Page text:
If you are about to make a big move overseas, you can prepare your kids by talking about issues in advance before they arise, like making friends or attending a new school. Often kids can feel like they don’t have any control over their new environment, so letting them pick their own room in a new house or pack special things to bring with them can help them feel like they have some control in the move. Preparing for the move in advance, talking openly about things as a family and seeing the move as an adventure can help make the move a positive one.
Adjusting to a new place after a move
Once you’ve moved, it’s important to keep your routines as similar as possible. Mealtimes, bedtimes and behavioural expectations can all be kept the same when moving, especially for younger children who thrive with a consistent routine. You’ll need to remind your children that they will need to put effort into adapting to their new home. For example, to make friends they might need to sign up to sport teams or clubs so they meet other kids with common interests.
Try to focus on the good things about the move, the special things you get to do as a family like exploring new places, trying new foods and getting to meet different kinds of people.
Your attitude towards where you live will have a big impact on your children. If you can find things that you like about the people, culture and geography around you, then your children most likely will, too.
The positives of starting a family abroad
Raising your family abroad isn’t all about challenges, however; many expats have found relocating to a new country to be a positive experience. Experts say travel can boost children’s development, expanding their world, allowing them to appreciate new cultures and helping them become adaptable and flexible.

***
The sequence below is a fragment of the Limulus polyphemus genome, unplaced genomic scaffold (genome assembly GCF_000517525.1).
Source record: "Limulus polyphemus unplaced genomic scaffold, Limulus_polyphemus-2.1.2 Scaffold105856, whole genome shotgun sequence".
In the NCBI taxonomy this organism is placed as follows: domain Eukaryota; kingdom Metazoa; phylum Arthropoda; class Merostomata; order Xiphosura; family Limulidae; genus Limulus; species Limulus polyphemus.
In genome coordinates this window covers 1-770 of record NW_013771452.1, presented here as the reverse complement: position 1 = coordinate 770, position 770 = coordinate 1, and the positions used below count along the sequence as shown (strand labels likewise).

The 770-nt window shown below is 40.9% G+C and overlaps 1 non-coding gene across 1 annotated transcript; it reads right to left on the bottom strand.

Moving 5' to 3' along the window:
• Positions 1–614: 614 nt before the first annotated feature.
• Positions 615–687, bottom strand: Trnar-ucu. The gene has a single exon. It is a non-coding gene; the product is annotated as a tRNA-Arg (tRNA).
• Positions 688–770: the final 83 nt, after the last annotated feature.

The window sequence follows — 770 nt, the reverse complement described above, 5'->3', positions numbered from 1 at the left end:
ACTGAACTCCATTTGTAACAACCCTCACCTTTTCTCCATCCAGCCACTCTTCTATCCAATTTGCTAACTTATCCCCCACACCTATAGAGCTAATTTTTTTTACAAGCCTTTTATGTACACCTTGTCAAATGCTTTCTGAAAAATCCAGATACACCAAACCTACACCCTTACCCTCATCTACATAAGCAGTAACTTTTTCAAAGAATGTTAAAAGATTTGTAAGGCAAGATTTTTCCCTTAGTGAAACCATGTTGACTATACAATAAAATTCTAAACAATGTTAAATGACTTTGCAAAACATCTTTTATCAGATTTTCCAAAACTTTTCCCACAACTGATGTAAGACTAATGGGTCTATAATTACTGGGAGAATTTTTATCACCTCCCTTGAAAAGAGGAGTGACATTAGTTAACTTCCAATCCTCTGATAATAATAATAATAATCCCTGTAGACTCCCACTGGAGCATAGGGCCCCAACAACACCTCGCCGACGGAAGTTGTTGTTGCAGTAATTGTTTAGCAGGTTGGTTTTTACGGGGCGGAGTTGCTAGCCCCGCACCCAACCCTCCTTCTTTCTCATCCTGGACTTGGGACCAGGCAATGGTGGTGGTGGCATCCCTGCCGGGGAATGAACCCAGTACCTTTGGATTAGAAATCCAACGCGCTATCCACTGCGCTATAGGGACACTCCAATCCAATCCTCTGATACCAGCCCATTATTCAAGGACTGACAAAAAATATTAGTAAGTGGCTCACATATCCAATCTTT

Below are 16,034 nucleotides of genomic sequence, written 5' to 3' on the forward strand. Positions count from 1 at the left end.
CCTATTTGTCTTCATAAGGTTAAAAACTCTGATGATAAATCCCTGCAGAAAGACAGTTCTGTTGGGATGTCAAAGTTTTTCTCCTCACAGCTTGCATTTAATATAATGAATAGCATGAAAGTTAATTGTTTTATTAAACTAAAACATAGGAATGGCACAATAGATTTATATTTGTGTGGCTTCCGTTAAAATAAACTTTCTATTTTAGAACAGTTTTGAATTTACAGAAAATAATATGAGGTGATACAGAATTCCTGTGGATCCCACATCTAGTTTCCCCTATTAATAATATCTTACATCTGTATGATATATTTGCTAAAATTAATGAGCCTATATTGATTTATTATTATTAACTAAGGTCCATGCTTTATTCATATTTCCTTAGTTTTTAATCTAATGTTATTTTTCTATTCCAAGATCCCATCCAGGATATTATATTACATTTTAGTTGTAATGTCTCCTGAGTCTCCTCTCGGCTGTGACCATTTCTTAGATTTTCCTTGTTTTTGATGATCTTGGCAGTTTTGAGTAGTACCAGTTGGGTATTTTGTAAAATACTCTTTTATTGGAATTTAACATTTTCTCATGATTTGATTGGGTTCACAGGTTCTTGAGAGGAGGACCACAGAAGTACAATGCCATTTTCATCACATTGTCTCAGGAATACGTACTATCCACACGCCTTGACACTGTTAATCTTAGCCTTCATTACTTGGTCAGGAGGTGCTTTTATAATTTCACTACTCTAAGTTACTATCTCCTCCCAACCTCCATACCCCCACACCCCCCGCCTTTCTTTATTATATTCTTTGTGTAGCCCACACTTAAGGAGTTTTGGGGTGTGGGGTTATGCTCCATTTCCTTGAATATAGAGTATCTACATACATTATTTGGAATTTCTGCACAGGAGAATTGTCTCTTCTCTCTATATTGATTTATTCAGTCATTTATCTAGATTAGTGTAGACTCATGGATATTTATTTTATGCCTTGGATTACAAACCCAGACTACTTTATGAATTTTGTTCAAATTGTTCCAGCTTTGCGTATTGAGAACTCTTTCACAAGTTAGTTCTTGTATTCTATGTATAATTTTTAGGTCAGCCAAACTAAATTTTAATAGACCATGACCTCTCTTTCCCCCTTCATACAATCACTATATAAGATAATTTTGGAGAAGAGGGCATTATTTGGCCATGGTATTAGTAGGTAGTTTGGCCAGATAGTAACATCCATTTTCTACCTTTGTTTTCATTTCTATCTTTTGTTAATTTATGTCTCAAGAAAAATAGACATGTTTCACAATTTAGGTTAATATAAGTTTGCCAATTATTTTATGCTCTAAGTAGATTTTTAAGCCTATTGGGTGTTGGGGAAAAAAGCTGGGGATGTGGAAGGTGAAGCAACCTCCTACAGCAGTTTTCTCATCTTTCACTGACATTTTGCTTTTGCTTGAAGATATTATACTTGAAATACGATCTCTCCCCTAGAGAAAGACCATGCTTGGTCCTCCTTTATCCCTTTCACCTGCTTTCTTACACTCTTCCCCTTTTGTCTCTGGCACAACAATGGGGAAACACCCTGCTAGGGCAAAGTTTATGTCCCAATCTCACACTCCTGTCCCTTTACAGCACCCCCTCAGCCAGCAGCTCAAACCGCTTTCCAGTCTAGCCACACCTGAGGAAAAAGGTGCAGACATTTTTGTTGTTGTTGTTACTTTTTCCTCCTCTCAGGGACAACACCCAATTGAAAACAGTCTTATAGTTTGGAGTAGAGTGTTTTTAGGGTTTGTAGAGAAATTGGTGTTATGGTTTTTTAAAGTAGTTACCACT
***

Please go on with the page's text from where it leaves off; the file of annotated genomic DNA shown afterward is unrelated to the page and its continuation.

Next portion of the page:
“They’re going to start learning the tools for developing meaningful relationships, especially across differences, from an early age,” Dr. Robin Hancock, a global education specialist with Bank Street College, told Travel + Leisure. “Travel has the potential to create a new narrative that teaches children about the similarities with others [and] lays a strong foundation, especially in the early years… We have the potential to raise a generation that knows how to live and coexist with each other.”
Parents report many other positives of raising children abroad, including:
- Multilingualism (your child may learn to communicate in more than one language).
- An increased sense of adventure and curiosity (children learn to try new things and be less cautious of situations that are not familiar).
- Improved problem-solving skills (learning how to do things in a new language and culture requires problem solving).
- Cultural awareness (not only do children learn to appreciate new cultures but they also become more aware of their own culture as they discover similarities and differences).
- Stronger family relationships (moving away from friends means you’ll need to depend on each other even more than before).
Raising a family overseas can be a rewarding experience. Parenting with new cultural norms and adjusting to a new language and culture are challenging, but thankfully there are things you can do to prepare yourself and your family for a healthy adjustment to life in a new community.
I’m an educator and writer living abroad. I love languages, experiencing different cultures and going on adventures with my family.